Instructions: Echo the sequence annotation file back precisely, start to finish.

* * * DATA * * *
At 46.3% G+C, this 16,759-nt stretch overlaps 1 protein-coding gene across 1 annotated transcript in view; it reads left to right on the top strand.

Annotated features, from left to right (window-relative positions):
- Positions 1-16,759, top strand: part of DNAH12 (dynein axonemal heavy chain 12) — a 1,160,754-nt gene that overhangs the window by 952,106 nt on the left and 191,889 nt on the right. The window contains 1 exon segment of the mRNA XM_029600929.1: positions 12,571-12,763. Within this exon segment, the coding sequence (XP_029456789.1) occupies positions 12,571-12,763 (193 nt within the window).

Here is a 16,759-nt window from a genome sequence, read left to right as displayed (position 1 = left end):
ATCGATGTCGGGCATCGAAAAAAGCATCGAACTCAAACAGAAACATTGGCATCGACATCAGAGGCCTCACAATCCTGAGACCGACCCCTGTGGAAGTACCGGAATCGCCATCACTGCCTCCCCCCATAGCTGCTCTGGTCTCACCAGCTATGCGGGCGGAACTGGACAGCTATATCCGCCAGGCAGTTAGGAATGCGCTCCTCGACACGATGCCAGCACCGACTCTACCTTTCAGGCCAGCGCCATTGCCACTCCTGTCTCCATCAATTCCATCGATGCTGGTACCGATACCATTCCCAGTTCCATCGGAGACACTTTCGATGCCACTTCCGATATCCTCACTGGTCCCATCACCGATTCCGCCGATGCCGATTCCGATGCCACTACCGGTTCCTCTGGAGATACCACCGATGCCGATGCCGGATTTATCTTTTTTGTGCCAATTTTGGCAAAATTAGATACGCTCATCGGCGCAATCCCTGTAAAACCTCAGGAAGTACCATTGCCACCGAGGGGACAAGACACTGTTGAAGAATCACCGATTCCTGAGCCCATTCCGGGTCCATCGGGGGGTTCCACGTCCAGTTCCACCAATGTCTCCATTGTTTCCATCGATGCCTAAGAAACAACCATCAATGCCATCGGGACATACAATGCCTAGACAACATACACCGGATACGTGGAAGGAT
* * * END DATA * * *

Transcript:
At 46.3% G+C, this 16,759-nt stretch overlaps 1 protein-coding gene across 1 annotated transcript in view; it reads left to right on the top strand.

Annotated features, from left to right (window-relative positions):
- Positions 1-16,759, top strand: part of DNAH12 (dynein axonemal heavy chain 12) — a 1,160,754-nt gene that overhangs the window by 952,106 nt on the left and 191,889 nt on the right. The window contains 1 exon segment of the mRNA XM_029600929.1: positions 12,571-12,763. Within this exon segment, the coding sequence (XP_029456789.1) occupies positions 12,571-12,763 (193 nt within the window).

Here is a 16,759-nt window from a genome sequence, read left to right as displayed (position 1 = left end):
ATCGATGTCGGGCATCGAAAAAAGCATCGAACTCAAACAGAAACATTGGCATCGACATCAGAGGCCTCACAATCCTGAGACCGACCCCTGTGGAAGTACCGGAATCGCCATCACTGCCTCCCCCCATAGCTGCTCTGGTCTCACCAGCTATGCGGGCGGAACTGGACAGCTATATCCGCCAGGCAGTTAGGAATGCGCTCCTCGACACGATGCCAGCACCGACTCTACCTTTCAGGCCAGCGCCATTGCCACTCCTGTCTCCATCAATTCCATCGATGCTGGTACCGATACCATTCCCAGTTCCATCGGAGACACTTTCGATGCCACTTCCGATATCCTCACTGGTCCCATCACCGATTCCGCCGATGCCGATTCCGATGCCACTACCGGTTCCTCTGGAGATACCACCGATGCCGATGCCGGATTTATCTTTTTTGTGCCAATTTTGGCAAAATTAGATACGCTCATCGGCGCAATCCCTGTAAAACCTCAGGAAGTACCATTGCCACCGAGGGGACAAGACACTGTTGAAGAATCACCGATTCCTGAGCCCATTCCGGGTCCATCGGGGGGTTCCACGTCCAGTTCCACCAATGTCTCCATTGTTTCCATCGATGCCTAAGAAACAACCATCAATGCCATCGGGACATACAATGCCTAGACAACATACACCGGATACGTGGAAGGAT